Sin and Its Shame

November 6, 2022 Speaker: Ben Janssen Series: Ezekiel: Tough Love

Scripture: Ezekiel 14:12– 16:63

30 “How sick is your heart, declares the Lord GOD, because you did all these things, the deeds of a brazen prostitute, 31 building your vaulted chamber at the head of every street, and making your lofty place in every square. Yet you were not like a prostitute, because you scorned payment. 32 Adulterous wife, who receives strangers instead of her husband! 33 Men give gifts to all prostitutes, but you gave your gifts to all your lovers, bribing them to come to you from every side with your whorings. 34 So you were different from other women in your whorings. No one solicited you to play the whore, and you gave payment, while no payment was given to you; therefore you were different.

59 “For thus says the Lord GOD: I will deal with you as you have done, you who have despised the oath in breaking the covenant, 60 yet I will remember my covenant with you in the days of your youth, and I will establish for you an everlasting covenant. 61 Then you will remember your ways and be ashamed when you take your sisters, both your elder and your younger, and I give them to you as daughters, but not on account of the covenant with you. 62 I will establish my covenant with you, and you shall know that I am the LORD, 63 that you may remember and be confounded, and never open your mouth again because of your shame, when I atone for you for all that you have done, declares the Lord GOD.”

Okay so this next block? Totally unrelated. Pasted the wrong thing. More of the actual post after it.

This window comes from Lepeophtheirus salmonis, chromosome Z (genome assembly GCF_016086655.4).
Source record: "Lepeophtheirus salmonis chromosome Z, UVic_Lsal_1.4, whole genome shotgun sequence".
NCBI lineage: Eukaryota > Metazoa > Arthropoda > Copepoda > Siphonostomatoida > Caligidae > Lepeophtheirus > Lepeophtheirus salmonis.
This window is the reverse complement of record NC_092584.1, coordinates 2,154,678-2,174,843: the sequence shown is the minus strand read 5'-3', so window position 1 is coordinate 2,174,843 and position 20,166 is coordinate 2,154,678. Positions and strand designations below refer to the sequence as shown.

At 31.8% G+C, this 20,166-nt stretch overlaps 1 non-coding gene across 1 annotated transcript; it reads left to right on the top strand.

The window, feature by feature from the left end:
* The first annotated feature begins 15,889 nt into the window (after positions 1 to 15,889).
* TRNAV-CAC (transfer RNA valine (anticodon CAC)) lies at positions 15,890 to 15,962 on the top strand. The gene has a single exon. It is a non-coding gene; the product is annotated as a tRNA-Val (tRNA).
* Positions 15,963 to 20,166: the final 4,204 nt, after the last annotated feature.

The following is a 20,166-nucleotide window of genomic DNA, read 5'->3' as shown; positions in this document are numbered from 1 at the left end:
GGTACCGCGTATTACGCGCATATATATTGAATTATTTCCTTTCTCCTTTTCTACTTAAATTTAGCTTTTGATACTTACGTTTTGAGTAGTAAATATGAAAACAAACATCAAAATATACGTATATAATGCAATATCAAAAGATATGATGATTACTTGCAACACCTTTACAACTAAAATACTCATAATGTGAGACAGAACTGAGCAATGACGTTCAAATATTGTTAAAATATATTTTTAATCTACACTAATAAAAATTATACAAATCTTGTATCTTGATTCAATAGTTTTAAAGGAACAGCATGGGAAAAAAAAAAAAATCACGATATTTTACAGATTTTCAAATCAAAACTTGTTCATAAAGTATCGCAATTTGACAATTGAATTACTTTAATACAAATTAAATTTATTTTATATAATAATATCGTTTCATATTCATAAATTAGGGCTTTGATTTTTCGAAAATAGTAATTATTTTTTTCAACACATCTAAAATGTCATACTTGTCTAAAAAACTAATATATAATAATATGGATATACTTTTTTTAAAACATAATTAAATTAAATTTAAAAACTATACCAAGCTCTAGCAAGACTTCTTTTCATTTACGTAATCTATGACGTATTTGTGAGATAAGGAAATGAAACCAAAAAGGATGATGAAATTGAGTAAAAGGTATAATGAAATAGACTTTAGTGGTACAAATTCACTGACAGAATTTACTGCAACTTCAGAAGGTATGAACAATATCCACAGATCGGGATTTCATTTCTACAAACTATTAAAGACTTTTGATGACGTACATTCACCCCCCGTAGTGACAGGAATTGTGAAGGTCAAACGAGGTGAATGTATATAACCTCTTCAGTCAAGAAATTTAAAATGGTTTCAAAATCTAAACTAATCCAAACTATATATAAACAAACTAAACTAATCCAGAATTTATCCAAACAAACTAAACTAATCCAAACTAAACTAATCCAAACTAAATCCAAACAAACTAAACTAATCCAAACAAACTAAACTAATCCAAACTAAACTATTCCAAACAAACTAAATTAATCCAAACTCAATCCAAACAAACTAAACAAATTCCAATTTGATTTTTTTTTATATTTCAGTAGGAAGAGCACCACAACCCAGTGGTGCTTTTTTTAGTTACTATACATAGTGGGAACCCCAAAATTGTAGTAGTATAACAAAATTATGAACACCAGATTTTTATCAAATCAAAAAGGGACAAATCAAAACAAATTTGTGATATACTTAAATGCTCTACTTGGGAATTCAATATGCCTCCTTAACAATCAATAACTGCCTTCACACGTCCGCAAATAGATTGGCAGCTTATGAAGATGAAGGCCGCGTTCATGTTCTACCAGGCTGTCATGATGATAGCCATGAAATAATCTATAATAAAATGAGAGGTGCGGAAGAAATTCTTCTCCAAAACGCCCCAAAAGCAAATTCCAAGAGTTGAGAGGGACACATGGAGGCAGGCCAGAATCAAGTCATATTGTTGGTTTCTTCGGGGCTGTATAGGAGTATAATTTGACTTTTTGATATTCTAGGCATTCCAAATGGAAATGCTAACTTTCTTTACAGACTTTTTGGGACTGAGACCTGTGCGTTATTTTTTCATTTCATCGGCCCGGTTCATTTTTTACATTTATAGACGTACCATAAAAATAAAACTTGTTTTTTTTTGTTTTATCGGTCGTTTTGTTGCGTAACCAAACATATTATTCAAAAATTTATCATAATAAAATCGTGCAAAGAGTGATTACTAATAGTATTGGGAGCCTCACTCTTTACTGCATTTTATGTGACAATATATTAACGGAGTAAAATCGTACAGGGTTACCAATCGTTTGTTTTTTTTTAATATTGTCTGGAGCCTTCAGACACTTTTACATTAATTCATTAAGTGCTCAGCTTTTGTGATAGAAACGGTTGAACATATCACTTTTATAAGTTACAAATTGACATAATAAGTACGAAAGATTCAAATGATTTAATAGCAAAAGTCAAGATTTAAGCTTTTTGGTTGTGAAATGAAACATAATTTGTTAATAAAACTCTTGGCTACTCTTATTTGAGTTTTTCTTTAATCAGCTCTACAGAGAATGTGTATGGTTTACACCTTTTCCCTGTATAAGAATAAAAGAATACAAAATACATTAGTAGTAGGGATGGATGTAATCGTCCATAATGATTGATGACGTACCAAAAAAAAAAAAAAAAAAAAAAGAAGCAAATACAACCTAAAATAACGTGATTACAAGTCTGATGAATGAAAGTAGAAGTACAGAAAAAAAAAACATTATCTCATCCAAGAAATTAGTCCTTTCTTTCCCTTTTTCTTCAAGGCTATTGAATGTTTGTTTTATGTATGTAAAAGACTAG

There are always two sides to every story. Unless we hear them both, we suspect that we have not really found out the truth.

Last week, we discussed the ways in which Israel had rebelled against God. When God’s people lose confidence in his word, believing it to be irrelevant, misunderstanding it, or finding it insufficient for their lives, they end up as rebels against the will and ways of God.

Today, as we look at the rest of Ezekiel 14 as well as chapters 15-16, we consider the problem of Israel’s rebellion against God from God’s perspective. The word that best captures this is the word sin. We find it here in Ezekiel 14:13. Ezekiel has used this word previously only in Ezekiel 3:20-21. As you know, it is an important word in Christian theology, so it is critical that we understand it.

So let’s talk today about sin. What is sin? What does it bring? What can be done about it?

What Is Sin?

First, let’s ask a basic question for Christian theology. What is sin? Now to be sure, we could pose an answer to that question in a few different ways. I’m not asking for the definitive definition here. But let’s consider the question from how it is presented in our passage today.

Sinning Against God

We understand that the word sin refers to doing something bad. That’s how we use it, anyway, in our common vernacular. But we also have a sense that this is a theological word. It is a religious word. In verse 13, God says to Ezekiel, “Son of man, when a land sins against me...” Stop right there. To sin is not just to do something bad or morally wrong. It is to do something morally wrong in the eyes of God.